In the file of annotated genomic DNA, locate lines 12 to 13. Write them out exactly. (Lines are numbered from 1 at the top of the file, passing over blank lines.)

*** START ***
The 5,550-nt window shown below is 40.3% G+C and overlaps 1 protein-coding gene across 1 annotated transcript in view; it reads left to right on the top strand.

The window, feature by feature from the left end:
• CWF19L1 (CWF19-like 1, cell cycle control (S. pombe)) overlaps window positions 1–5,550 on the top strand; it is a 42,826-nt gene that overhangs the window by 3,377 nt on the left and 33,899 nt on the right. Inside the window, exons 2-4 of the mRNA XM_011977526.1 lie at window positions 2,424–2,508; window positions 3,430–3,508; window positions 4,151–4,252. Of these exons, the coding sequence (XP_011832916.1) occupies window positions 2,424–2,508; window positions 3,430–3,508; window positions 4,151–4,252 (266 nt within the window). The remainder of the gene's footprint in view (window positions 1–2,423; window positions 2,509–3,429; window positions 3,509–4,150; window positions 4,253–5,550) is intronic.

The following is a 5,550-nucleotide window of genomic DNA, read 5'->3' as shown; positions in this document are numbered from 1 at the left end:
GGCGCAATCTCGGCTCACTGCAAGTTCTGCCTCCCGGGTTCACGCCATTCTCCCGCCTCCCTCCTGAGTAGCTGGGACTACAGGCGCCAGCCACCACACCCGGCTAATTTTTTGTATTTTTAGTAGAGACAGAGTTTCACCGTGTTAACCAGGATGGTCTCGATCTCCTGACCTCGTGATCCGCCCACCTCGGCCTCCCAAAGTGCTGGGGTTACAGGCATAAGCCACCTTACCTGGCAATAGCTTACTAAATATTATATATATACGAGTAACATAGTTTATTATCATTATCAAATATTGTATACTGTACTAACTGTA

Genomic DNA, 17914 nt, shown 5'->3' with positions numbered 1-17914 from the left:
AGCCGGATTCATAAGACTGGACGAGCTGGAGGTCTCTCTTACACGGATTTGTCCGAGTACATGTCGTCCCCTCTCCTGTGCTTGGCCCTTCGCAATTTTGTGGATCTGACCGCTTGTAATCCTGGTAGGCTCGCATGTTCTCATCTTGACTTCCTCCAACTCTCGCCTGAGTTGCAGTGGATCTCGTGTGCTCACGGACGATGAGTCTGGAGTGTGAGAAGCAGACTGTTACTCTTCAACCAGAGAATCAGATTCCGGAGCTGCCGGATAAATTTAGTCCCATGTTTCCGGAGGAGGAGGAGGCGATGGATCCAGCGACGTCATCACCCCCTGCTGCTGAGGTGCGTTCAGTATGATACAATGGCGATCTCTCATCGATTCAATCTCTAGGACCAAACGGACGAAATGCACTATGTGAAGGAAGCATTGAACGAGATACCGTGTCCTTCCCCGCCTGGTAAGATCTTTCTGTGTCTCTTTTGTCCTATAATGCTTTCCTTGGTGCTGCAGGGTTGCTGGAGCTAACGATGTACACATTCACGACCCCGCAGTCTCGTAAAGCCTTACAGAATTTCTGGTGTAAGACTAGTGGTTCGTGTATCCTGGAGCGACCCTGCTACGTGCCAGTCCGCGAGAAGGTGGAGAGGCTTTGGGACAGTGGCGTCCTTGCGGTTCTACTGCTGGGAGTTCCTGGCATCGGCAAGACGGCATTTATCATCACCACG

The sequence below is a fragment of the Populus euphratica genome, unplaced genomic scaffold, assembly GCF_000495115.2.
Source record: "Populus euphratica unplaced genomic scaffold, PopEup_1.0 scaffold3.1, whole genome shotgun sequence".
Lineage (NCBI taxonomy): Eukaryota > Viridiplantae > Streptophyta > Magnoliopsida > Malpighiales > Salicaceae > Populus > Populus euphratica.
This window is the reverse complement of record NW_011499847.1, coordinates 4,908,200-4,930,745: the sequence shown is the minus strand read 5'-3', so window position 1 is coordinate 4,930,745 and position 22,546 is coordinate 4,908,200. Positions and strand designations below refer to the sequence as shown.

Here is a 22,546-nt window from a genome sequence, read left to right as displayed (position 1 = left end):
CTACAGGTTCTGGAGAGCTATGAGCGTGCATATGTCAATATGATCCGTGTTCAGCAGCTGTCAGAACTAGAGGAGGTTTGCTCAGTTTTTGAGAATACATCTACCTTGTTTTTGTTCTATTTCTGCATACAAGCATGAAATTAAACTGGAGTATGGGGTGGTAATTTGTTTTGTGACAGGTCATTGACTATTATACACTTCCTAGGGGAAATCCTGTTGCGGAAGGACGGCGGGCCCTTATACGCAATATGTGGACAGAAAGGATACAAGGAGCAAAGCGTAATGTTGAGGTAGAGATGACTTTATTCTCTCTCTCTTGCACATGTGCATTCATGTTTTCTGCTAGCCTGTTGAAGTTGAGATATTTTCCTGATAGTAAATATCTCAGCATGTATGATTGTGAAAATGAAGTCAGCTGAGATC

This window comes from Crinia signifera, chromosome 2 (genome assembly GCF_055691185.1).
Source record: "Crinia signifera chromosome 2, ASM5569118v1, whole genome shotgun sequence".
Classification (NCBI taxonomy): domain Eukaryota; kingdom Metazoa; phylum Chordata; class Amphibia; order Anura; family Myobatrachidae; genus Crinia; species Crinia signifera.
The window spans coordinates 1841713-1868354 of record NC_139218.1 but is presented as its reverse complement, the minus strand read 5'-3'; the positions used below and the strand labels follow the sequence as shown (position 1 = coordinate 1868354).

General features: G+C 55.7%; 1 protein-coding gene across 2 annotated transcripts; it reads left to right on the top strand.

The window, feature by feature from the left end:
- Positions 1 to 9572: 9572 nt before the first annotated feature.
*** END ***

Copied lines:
Here is a 22,546-nt window from a genome sequence, read left to right as displayed (position 1 = left end):
CTACAGGTTCTGGAGAGCTATGAGCGTGCATATGTCAATATGATCCGTGTTCAGCAGCTGTCAGAACTAGAGGAGGTTTGCTCAGTTTTTGAGAATACATCTACCTTGTTTTTGTTCTATTTCTGCATACAAGCATGAAATTAAACTGGAGTATGGGGTGGTAATTTGTTTTGTGACAGGTCATTGACTATTATACACTTCCTAGGGGAAATCCTGTTGCGGAAGGACGGCGGGCCCTTATACGCAATATGTGGACAGAAAGGATACAAGGAGCAAAGCGTAATGTTGAGGTAGAGATGACTTTATTCTCTCTCTCTTGCACATGTGCATTCATGTTTTCTGCTAGCCTGTTGAAGTTGAGATATTTTCCTGATAGTAAATATCTCAGCATGTATGATTGTGAAAATGAAGTCAGCTGAGATC